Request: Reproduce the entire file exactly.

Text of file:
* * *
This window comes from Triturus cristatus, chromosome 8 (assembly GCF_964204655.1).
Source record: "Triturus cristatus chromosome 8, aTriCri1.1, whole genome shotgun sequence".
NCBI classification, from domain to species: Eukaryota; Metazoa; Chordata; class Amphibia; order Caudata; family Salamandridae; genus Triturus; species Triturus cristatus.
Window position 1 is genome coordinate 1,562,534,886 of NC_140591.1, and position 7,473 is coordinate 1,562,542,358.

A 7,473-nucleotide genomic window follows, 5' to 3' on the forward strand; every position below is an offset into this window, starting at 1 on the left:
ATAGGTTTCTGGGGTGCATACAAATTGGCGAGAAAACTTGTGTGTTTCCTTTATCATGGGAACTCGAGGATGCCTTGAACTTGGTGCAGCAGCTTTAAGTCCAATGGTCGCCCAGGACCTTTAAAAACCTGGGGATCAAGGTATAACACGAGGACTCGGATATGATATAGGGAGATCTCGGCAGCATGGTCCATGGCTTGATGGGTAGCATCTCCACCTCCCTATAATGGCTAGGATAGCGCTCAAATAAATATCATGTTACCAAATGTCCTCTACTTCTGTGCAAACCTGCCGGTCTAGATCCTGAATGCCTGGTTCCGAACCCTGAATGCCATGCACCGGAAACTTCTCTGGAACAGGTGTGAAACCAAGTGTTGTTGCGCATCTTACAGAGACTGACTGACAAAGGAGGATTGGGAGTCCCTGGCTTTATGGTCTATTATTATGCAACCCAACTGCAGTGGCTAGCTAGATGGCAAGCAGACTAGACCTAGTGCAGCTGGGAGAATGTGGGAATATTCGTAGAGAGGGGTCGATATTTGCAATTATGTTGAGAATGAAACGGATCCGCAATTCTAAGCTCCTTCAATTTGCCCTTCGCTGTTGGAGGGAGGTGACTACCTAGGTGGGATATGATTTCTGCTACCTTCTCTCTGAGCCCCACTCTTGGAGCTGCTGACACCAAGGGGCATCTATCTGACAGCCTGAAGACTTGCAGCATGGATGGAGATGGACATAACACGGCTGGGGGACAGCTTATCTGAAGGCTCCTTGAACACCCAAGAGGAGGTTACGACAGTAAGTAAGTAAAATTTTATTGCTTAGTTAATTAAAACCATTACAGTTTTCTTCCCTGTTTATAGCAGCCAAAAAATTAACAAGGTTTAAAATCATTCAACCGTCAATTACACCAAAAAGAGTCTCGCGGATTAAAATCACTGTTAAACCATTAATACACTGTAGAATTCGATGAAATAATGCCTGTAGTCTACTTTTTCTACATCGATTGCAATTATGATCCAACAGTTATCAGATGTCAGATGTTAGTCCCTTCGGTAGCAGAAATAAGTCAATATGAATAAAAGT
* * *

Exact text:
This window comes from Triturus cristatus, chromosome 8 (assembly GCF_964204655.1).
Source record: "Triturus cristatus chromosome 8, aTriCri1.1, whole genome shotgun sequence".
NCBI classification, from domain to species: Eukaryota; Metazoa; Chordata; class Amphibia; order Caudata; family Salamandridae; genus Triturus; species Triturus cristatus.
Window position 1 is genome coordinate 1,562,534,886 of NC_140591.1, and position 7,473 is coordinate 1,562,542,358.

A 7,473-nucleotide genomic window follows, 5' to 3' on the forward strand; every position below is an offset into this window, starting at 1 on the left:
ATAGGTTTCTGGGGTGCATACAAATTGGCGAGAAAACTTGTGTGTTTCCTTTATCATGGGAACTCGAGGATGCCTTGAACTTGGTGCAGCAGCTTTAAGTCCAATGGTCGCCCAGGACCTTTAAAAACCTGGGGATCAAGGTATAACACGAGGACTCGGATATGATATAGGGAGATCTCGGCAGCATGGTCCATGGCTTGATGGGTAGCATCTCCACCTCCCTATAATGGCTAGGATAGCGCTCAAATAAATATCATGTTACCAAATGTCCTCTACTTCTGTGCAAACCTGCCGGTCTAGATCCTGAATGCCTGGTTCCGAACCCTGAATGCCATGCACCGGAAACTTCTCTGGAACAGGTGTGAAACCAAGTGTTGTTGCGCATCTTACAGAGACTGACTGACAAAGGAGGATTGGGAGTCCCTGGCTTTATGGTCTATTATTATGCAACCCAACTGCAGTGGCTAGCTAGATGGCAAGCAGACTAGACCTAGTGCAGCTGGGAGAATGTGGGAATATTCGTAGAGAGGGGTCGATATTTGCAATTATGTTGAGAATGAAACGGATCCGCAATTCTAAGCTCCTTCAATTTGCCCTTCGCTGTTGGAGGGAGGTGACTACCTAGGTGGGATATGATTTCTGCTACCTTCTCTCTGAGCCCCACTCTTGGAGCTGCTGACACCAAGGGGCATCTATCTGACAGCCTGAAGACTTGCAGCATGGATGGAGATGGACATAACACGGCTGGGGGACAGCTTATCTGAAGGCTCCTTGAACACCCAAGAGGAGGTTACGACAGTAAGTAAGTAAAATTTTATTGCTTAGTTAATTAAAACCATTACAGTTTTCTTCCCTGTTTATAGCAGCCAAAAAATTAACAAGGTTTAAAATCATTCAACCGTCAATTACACCAAAAAGAGTCTCGCGGATTAAAATCACTGTTAAACCATTAATACACTGTAGAATTCGATGAAATAATGCCTGTAGTCTACTTTTTCTACATCGATTGCAATTATGATCCAACAGTTATCAGATGTCAGATGTTAGTCCCTTCGGTAGCAGAAATAAGTCAATATGAATAAAAGT